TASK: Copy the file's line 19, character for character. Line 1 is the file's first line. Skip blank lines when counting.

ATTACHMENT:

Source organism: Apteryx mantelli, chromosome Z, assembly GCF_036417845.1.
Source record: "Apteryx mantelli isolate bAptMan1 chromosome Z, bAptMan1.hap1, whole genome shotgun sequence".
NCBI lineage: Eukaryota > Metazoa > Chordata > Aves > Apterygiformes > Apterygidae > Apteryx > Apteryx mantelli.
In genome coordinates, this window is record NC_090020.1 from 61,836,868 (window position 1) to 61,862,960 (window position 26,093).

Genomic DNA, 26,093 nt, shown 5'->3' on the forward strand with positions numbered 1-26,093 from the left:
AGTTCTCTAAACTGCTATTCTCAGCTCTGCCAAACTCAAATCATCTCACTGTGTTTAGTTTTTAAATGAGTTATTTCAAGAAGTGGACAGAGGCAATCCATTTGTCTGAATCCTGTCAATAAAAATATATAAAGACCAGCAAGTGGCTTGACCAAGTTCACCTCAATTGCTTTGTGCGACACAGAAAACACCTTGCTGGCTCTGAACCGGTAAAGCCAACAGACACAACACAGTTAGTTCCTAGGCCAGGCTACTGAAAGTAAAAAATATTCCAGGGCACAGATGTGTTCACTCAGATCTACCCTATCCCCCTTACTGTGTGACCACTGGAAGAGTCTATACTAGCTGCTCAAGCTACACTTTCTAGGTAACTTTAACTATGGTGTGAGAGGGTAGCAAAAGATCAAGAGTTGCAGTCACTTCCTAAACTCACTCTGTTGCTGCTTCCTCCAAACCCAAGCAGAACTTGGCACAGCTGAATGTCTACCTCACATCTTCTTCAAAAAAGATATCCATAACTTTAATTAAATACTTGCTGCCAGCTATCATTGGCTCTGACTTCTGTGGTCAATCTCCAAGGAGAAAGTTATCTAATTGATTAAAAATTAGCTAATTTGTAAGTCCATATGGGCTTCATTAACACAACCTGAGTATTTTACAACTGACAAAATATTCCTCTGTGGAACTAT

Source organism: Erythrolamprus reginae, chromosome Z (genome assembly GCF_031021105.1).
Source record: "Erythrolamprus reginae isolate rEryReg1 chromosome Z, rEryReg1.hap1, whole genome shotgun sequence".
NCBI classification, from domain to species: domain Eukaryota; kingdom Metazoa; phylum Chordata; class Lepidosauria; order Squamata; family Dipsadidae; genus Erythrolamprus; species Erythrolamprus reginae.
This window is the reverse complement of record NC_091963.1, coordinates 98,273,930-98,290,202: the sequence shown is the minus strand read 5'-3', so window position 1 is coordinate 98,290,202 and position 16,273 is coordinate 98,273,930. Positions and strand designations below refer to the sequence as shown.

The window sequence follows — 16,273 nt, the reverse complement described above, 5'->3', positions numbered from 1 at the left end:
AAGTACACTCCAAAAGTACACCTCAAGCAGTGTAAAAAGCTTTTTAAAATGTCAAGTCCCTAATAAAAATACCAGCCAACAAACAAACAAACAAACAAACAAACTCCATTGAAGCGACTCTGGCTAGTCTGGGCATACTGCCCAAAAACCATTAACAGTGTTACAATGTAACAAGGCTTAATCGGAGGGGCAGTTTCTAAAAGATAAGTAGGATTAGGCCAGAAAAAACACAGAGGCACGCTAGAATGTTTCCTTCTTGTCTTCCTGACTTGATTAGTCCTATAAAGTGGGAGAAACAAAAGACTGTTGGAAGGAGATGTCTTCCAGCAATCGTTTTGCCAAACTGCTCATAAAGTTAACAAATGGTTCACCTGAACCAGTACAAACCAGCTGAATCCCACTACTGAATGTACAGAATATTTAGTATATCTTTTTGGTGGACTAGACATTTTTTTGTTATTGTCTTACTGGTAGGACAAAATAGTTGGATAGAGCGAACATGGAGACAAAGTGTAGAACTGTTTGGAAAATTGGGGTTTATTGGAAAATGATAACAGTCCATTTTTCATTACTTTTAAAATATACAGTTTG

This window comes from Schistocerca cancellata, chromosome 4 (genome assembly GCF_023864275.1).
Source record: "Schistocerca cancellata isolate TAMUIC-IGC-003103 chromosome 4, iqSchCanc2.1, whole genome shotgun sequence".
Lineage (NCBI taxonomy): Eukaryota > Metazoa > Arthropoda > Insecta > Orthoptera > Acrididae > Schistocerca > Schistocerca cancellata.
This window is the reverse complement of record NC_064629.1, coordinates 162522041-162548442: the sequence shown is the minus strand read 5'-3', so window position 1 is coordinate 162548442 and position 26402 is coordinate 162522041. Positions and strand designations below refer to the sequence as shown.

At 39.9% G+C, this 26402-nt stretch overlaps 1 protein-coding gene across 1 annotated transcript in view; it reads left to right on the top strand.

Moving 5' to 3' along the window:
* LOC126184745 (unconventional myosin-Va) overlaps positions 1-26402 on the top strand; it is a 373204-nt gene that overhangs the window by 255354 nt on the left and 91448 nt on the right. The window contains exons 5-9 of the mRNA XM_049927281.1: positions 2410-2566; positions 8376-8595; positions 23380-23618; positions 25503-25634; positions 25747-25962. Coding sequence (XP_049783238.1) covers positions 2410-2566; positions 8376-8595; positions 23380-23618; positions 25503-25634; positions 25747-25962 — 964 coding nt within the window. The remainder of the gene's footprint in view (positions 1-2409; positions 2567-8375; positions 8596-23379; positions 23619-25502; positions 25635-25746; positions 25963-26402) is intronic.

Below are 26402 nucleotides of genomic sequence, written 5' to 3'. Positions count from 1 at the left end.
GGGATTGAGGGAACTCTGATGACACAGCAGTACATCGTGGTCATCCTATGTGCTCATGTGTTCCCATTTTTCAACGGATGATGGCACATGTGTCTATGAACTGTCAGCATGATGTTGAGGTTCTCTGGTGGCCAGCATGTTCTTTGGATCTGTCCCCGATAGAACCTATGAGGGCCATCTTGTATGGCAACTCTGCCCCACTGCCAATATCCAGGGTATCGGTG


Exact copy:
* LOC126184745 (unconventional myosin-Va) overlaps positions 1-26402 on the top strand; it is a 373204-nt gene that overhangs the window by 255354 nt on the left and 91448 nt on the right. The window contains exons 5-9 of the mRNA XM_049927281.1: positions 2410-2566; positions 8376-8595; positions 23380-23618; positions 25503-25634; positions 25747-25962. Coding sequence (XP_049783238.1) covers positions 2410-2566; positions 8376-8595; positions 23380-23618; positions 25503-25634; positions 25747-25962 — 964 coding nt within the window. The remainder of the gene's footprint in view (positions 1-2409; positions 2567-8375; positions 8596-23379; positions 23619-25502; positions 25635-25746; positions 25963-26402) is intronic.